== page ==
A Horse Named Sorrow Award winning novelist Trebor Healey depicts San Francisco in the s and s in poetic prose that is both ribald and poignant and a crossing into the American West that is dreamy mythic and vi

  • Title: A Horse Named Sorrow
  • Author: Trebor Healey
  • ISBN: null
  • Page: 493
  • Format: Kindle Edition
  • Award winning novelist Trebor Healey depicts San Francisco in the 1980s and 1990s in poetic prose that is both ribald and poignant, and a crossing into the American West that is dreamy, mythic, and visionary.When troubled 21 year old Seamus Blake meets the strong and self possessed Jimmy just arrived in San Francisco by bicycle from his hometown in Buffalo, New York , heAward winning novelist Trebor Healey depicts San Francisco in the 1980s and 1990s in poetic prose that is both ribald and poignant, and a crossing into the American West that is dreamy, mythic, and visionary.When troubled 21 year old Seamus Blake meets the strong and self possessed Jimmy just arrived in San Francisco by bicycle from his hometown in Buffalo, New York , he feels his life may finally be taking a turn for the better.But the ensuing romance proves short lived as Jimmy dies of an AIDS related illness The grieving Seamus is obliged to keep a promise to Jimmy Take me back the way I came And so Seamus sets out by bicycle on a picaresque journey with the ashes, hoping to bring them back to Buffalo He meets truck drivers, waitresses, college kids, farmers, ranchers, Marines, and other travellers each one giving him a new perspective on his own life and on Jimmy s death When he meets and becomes involved with a young Native American man whose mother has recently died, Seamus s grief and his story become universal and redemptive.

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      Posted by:Trebor Healey
      Published :2019-01-06T10:09:50+00:00

    About “Trebor Healey

    1. Trebor Healey says:

      Recently awarded the 2013 Publishing Triangle Ferro Grumley Fiction Award for A Horse Named Sorrow, Trebor Healey is also the recipient of the Lambda Literary Foundation s 2013 Duggins Outstanding Mid Career Novelists Prize and a Violet Quill Award for his first novel Through It Came Bright Colors His other work includes a collection of poetry, Sweet Son of Pan, and a short story collection, A Perfect Scar Other Stories, as well as the arguably YA novel, Faun As an editor, he has co edited two anthologies Queer Catholic and Beyond Definition He lives in Los Angeles and Buenos Aires For information, visit treborhealey.

    2 thoughts on “A Horse Named Sorrow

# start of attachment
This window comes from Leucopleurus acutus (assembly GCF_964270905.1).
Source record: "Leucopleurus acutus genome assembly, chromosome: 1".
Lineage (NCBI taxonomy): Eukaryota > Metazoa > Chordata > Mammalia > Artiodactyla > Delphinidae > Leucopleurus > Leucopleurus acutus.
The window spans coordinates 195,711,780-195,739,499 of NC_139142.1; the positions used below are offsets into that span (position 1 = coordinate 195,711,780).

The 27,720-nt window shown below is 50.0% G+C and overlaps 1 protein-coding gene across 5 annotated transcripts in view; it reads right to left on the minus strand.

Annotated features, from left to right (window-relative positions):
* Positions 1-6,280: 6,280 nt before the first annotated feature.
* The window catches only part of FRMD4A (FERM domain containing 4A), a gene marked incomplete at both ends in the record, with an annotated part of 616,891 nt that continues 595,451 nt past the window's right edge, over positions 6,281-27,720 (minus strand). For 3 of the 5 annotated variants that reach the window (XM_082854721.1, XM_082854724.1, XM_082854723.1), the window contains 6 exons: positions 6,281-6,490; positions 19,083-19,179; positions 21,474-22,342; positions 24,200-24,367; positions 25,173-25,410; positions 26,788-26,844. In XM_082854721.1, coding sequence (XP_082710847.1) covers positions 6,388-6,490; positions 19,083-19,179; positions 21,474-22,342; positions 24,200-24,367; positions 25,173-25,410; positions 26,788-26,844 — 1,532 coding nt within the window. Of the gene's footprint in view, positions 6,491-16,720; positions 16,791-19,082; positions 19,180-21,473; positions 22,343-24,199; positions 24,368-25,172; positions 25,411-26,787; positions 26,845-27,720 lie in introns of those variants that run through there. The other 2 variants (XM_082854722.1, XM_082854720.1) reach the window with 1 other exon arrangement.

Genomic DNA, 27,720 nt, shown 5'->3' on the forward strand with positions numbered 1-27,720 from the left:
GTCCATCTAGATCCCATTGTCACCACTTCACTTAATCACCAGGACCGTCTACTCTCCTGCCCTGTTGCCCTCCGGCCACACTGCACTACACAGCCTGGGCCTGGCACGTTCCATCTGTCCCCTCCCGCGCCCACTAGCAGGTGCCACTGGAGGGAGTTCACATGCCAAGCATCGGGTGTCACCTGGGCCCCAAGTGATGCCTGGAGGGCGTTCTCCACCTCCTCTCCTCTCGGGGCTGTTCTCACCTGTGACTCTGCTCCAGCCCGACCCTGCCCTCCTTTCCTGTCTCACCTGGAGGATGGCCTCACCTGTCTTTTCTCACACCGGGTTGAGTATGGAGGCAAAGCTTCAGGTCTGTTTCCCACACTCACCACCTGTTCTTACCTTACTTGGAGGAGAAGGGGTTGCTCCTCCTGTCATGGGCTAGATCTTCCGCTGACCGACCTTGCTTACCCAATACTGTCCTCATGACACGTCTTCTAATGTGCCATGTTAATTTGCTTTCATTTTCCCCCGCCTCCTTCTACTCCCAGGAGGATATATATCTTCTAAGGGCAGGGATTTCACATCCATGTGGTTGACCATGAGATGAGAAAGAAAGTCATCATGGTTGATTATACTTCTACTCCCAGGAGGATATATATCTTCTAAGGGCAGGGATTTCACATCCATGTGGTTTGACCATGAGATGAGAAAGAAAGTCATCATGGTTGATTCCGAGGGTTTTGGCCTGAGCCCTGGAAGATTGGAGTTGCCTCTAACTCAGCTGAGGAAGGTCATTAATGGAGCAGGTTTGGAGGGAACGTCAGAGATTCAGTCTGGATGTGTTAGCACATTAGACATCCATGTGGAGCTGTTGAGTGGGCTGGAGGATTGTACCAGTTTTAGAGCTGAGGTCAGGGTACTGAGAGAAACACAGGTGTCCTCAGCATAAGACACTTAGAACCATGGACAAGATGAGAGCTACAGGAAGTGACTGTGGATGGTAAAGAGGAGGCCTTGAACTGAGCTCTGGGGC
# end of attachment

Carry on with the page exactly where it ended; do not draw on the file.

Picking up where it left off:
1. The height of the AIDS epidemic was such a scary time and the loss of a loved one is such a sad thing, I was afraid reading this book would just drown me in misery. Amazingly, it didn't. Healey pulls off the amazing feat of transforming and taming sorrow through art - in this case a prose style that veers between witty and purple. Yes, the story had me crying a few times, but ultimately it's better to let yourself feel the sadness and remember because forgetting turns your heart to stone.

    2. While I started out really liking the language and prose of this novel, it sort of tired me out after a while. There was a lot of repetition about the characters' appearances and bodies, which I normally don't mind in fiction, but it got a little purple-prosey after a bit. I loved the characters, although Seamus grated on me a bit after a while--Jimmy was heartbreaking and Eugene was so unique, I've never read a character quite like him before. The story stalled for me during the last 50 pages o [...]

    3. This is a good one, one part Don Quixote and one part The Odyssey in how it smoothly moves between hilarity and heartbreak. The story of two gay men who meet in San Francisco and become lovers, just as the AIDS crisis ("the acronym" as the author calls it) kicks into high gear. Seamus, the first-person protagonist is sweet, goofy, stumbling and sincere (with a small cynical side for spice), and his quest to return his lover's ashes, by bicycle, to Buffalo shifts the work into a road story.Indeed [...]

    4. Writing about AIDS in a post-apocalypse gay society poses a particular trap for a gay writer, in that by reliving the past he could be accused of ignoring the exigencies of the present, which has its own immediate and pressing problems. The past is dead and buried.Yet there is a distinct danger in forgetting the past, and the sacrifices and hardships endured by those in firing the crucible that shaped our modern gay world. We can never take any form of liberty for granted, for then we will never [...]

    5. Beautifully written, tragic and heroic, this tale is set in the early 1990s of foggy, scary, amazing San Francisco, when you could share an apartment for a few hundred dollars a month, but your neighbor might die before you got to know him.Shamus, aka Shame, is immediately attracted to Jimmy, whose string-adorned bicycle becomes his intro while the two meet on a BART station platform. Their romantic and erotic connection, shortened by Jimmy's death (It's mentioned up front, so that's no spoiler) [...]

    6. To a "lost soul" like Shame his horseboy Jimmy becomes a savior, a savior who dies on the AIDS cross for guilty sinners or survivors like him. In order to help with Jimmy's resurrection, Shame goes on the road carrying Jimmy's ashes, a pilgrimage that leads to understanding his own personal truth by retracing Jimmy's journey home and embracing Eugene's silence. With prose that shifts from the poetic to the mundane, in A Horse Named Sorrow, Trebor Healey creates a vibrant, sexy, deeply emotional [...]